School of British talent to get BAFTA gong

In a leafy Buckinghamshire village is one of the British film industry’s best-kept secrets.

Since opening in 1971, the National Film and Television School (NFTS) in Beaconsfield has trained some of the world’s most successful filmmakers.

Alumni include Oscar-winning animator Nick Park (Wallace And Gromit), BAFTA-winning directors Sarah Gavron (Suffragette) and Lynne Ramsay (We Need To Talk About Kevin), and award-winning cinematographers Charlotte Bruus Christensen (Molly’s Game) and Roger Deakins (No Country For Old Men).

Amongst them, the school’s graduates have won an impressive 132 BAFTA awards, 10 Oscars and 49 Oscar nominations for their feature-film work.

And now NFTS is to receive a gong of its very own; a BAFTA for its Outstanding British Contribution to Cinema.

NFTS director Jonathan Wardle told Sky News: “It’s amazing. There’s a real sense of pride that this place which puts such a tremendous amount of emphasis on doing things the right way, to the right quality, is being recognised by the industry.”

The school credits its success to a diverse post-graduate curriculum that offers dozens of behind-the-lens film courses and encourages hands-on, collaborative learning.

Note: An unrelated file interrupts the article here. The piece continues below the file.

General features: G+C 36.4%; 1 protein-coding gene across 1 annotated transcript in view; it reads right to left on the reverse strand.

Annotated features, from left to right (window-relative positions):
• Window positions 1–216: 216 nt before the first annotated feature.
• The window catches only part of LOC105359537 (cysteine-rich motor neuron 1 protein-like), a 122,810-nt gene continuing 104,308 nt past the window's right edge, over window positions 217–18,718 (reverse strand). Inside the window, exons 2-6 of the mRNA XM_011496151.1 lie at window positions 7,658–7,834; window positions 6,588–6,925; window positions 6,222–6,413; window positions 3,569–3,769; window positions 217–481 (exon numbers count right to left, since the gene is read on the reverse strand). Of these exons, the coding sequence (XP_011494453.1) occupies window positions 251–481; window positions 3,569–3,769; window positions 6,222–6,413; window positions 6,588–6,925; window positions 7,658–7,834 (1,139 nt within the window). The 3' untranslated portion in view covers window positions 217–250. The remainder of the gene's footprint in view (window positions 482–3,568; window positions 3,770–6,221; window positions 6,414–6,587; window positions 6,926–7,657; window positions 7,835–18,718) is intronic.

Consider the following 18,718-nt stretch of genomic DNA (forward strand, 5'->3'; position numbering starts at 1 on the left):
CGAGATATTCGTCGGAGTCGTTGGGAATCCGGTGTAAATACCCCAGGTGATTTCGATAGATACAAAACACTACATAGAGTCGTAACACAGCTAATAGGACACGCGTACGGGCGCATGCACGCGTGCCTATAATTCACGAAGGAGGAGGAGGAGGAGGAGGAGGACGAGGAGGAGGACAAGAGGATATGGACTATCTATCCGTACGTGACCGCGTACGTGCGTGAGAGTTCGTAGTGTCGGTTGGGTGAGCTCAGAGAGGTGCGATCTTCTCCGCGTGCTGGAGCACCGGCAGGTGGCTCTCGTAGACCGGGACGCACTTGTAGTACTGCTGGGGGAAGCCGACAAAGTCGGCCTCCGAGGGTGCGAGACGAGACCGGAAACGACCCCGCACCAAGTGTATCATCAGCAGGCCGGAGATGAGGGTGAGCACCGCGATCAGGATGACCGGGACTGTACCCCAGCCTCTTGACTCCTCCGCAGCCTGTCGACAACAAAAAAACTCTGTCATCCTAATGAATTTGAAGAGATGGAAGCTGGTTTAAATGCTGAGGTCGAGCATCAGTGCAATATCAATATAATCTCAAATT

The National Film and Television School (NFTS) in Beaconsfield

Image: Students at work on The Good Samaritan

It also has industry-insiders on its teaching staff, like Oscar-nominated writer, producer and director Alex Garland (Ex-Machina, 28 Days Later).

Garland told Sky News: “What the school does is it creates communication between different departments and an understanding [that] the success of the individual is based on a collective success.”

Regular group projects bring students from different disciplines to work together.

The school’s latest student film is a horror called The Good Samaritan, which was staged and shot in a warehouse on the school campus.

Student Theo Boswell, who is on a two-year course in production design, designed and built the set, inspired by German gothic architecture, and says it’s inspirational to know that previous alumni have gone on to enjoy successful careers in the industry.

“I think with each term of the course you begin to feel more confident that you’ll be able to do something like that,” Boswell, told Sky News. “It feels more possible, tangible.”

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NFTS class sizes are kept deliberately small and to get a place at the school is highly competitive. But numerous bursaries and scholarships are available which encourages applications from a diverse-range of backgrounds.

NFTS will receive its award at the British Academy Film and Television Awards ceremony on Sunday, 18 February.